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Washington became one of the first states to legalize marijuana for recreational use in 2012. But there are a lot of challenges ahead: the state must set up a licensing system for marijuana growers and sellers, the federal government may mount a challenge, the need to set a new limit on amount of marijuana in the bloodstream for safe driving. And medical marijuana is still in the picture.Over the next several months we will be exploring the issue and tracking the impact of I-502.

You’re Ready To Grow Your Own Pot, Travel Guru Rick Steves Says

Marijuana plants growing at Seattle's first legal pot farm, Sea of Green.
KUOW Photo/Bond Huberman
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Marijuana plants growing at Seattle's first legal pot farm, Sea of Green.

Rick Steves doesn’t think Big Marijuana should control your pot. That’s one reason people in Washington state should be able to grow their own weed, Steves told KUOW’s Jeannie Yandel.

“I don't want marijuana to go the route of tobacco and have Joe Camel and Big Tobacco and Big Marijuana” dominate the industry, Steves said. “If there's money to be made, it's going to attract big corporate interests and they're going to have the clout. I like the idea of having home grow because it gives people an option to having to buy something from a giant organization. They can just have a few plants on the window sill, and it's not a big deal.”

The host of Travels With Rick Steves was a big supporter of the state’s original marijuana initiative, I-502, which passed in 2012 and took effect last year. Now he supports a proposal to allow people to grow six of their own marijuana plants. It could be considered next year in the state Legislature.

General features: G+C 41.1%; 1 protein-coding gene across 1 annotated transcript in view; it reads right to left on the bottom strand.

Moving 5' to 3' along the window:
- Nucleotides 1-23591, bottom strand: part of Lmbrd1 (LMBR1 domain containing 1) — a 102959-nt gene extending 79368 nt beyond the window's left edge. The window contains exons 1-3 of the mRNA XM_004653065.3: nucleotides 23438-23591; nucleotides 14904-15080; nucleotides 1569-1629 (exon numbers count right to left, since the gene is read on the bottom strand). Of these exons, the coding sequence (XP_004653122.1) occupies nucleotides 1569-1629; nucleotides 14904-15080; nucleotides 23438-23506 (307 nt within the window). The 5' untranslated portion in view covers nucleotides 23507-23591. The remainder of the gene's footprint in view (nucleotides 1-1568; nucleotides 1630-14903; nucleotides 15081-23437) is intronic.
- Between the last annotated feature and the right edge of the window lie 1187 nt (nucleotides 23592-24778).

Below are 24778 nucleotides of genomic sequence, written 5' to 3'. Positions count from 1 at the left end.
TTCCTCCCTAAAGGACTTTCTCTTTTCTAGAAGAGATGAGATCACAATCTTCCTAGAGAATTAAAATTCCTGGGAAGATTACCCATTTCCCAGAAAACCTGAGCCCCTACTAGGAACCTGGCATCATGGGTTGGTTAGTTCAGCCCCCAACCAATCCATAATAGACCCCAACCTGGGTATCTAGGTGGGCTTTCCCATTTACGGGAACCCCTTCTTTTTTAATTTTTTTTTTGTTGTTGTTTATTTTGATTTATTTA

He said that because the state was one of the first to legalize pot, the first laws had to be conservative.

“People just didn't know what it was going to be like to open a floodgate,” he said. “A lot of people were nervous that there was a whole reservoir of decent people that were just going to ruin their lives smoking pot and our whole community would become one big giant out-of-control hempfest. And we had to respect that. And we had to be very strict on home grow, on DUI concerns, on advertising limits and all these things and take things in baby steps.”

All along, Steves said, the idea was to craft an initiative that could pass. This next step would come later.

“My hunch was that we would follow the same evolutionary track that alcohol followed back in Prohibition a few generations ago, where different communities get to decide how strict they want to be,” he said.

Washington is the only state that has legalized marijuana but doesn’t allow home growing. Cultivate your own without a license and you could get up to five years in prison and a $10,000 fine – double that if you do it within 1,000 feet of a school, park or drug-free housing project. And police can seize your car or other property. Public consumption is also illegal.

Steves says that doesn’t make any sense.

“It’s just time to stop locking people up for smoking pot and for using it responsibly as adults,” he said.

Produced for the Web by Gil Aegerter.